“Fortunately over the last several years, manufacturers have really put their money where their mouths are, so to speak, bringing to market new oral care items for kids that make sticking to a healthy regimen easy, fun and effective while driving category sales,” he adds.
The company’s new Float N’Fire Fly children’s toothbrush is an original company creation, is battery-operated, and by just touching the base, children activate a colorful light inside the handle that begins to flash, illuminating a tiny cartoon-themed character, sparkly beads, confetti and glitter floating inside. It stops only after the child has brushed for approximately 60 seconds — which, according to Enriquez, is the amount of time dentists recommend for thorough cleansing.
Manufacturers and retailers teaming up on kids products have seen success in combining the use of cartoons with general hygiene and oral care, by providing children with a strong “fun factor” in their daily grooming regimens, which in turn, acts as an on-going motivator for children and encourages their happy parents to become repeat customers.
“Consumers for children’s oral care are driven by what’s hot in the market,” Enriquez affirms. “Cartoons are a big factor with movie releases also being a strong motivator.”
A strong motivator indeed.
Little tykes have their own purchasing power, and from an early age are able to influence parental buying decisions through their magically malicious “pestering prowess” (read: persistent and insistent nagging, whining, etc. during any given shopping excursion). This, in turn, leads to 71 percent of mothers buying whatever it is their children are pestering them about.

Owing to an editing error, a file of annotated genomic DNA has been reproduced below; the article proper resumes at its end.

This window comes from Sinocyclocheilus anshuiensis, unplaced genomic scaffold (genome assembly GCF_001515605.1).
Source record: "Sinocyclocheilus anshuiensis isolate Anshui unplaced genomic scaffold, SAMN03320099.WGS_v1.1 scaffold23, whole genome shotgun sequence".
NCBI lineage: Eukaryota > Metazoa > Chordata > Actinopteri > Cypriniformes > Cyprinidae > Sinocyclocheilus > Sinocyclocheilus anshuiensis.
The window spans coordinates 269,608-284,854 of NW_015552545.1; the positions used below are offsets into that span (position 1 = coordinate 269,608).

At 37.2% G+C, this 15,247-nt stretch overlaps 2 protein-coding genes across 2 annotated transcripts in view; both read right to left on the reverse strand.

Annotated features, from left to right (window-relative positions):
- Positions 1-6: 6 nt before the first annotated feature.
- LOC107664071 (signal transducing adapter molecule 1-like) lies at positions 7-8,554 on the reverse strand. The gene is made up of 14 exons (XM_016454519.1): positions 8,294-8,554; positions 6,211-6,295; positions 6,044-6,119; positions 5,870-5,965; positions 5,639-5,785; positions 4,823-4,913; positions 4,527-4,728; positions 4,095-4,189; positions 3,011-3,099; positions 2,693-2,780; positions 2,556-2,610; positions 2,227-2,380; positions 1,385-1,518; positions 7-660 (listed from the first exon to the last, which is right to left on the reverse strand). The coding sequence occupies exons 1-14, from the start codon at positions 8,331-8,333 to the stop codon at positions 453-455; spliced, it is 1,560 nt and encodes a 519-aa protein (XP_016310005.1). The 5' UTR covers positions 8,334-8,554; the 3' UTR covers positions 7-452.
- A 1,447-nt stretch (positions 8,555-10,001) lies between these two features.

According to the Ottawa, Ontario-based, Media Awareness Network, advertising spending for the children’s products category has increased significantly in the past decade, jolting from a seemingly paltry $100 million in 1990 to more than $2 billion in 2000.
Factors such as smaller families, dual household incomes and children born to older parents all result in families reserving a larger amount of disposable income for impulse buys. In addition, today’s time-crunched parents may make buying decisions based solely on feelings of guilt due to less time spent with their children and more time spent in the office. This, in turn, is encouraging many marketers to nix targeting parents altogether, focusing instead on the real target — kids.
To effectively market to children, and to get said children to convince their parents to magically open their pocketbooks, advertisers, marketers and manufacturers have to figure out what makes those teeny tots tick. With today’s capable research firms, clinical psychologists and an array of other “child experts” perpetually at their disposal, providing report after report filled to teeming with in-depth knowledge regarding children’s developmental, emotional, social and economic needs at various ages and stages, marketing teams have access to materials and information that easily lead them to develop sophisticated marketing strategies that reach children on a personal level, that speak their language and reflect their tastes.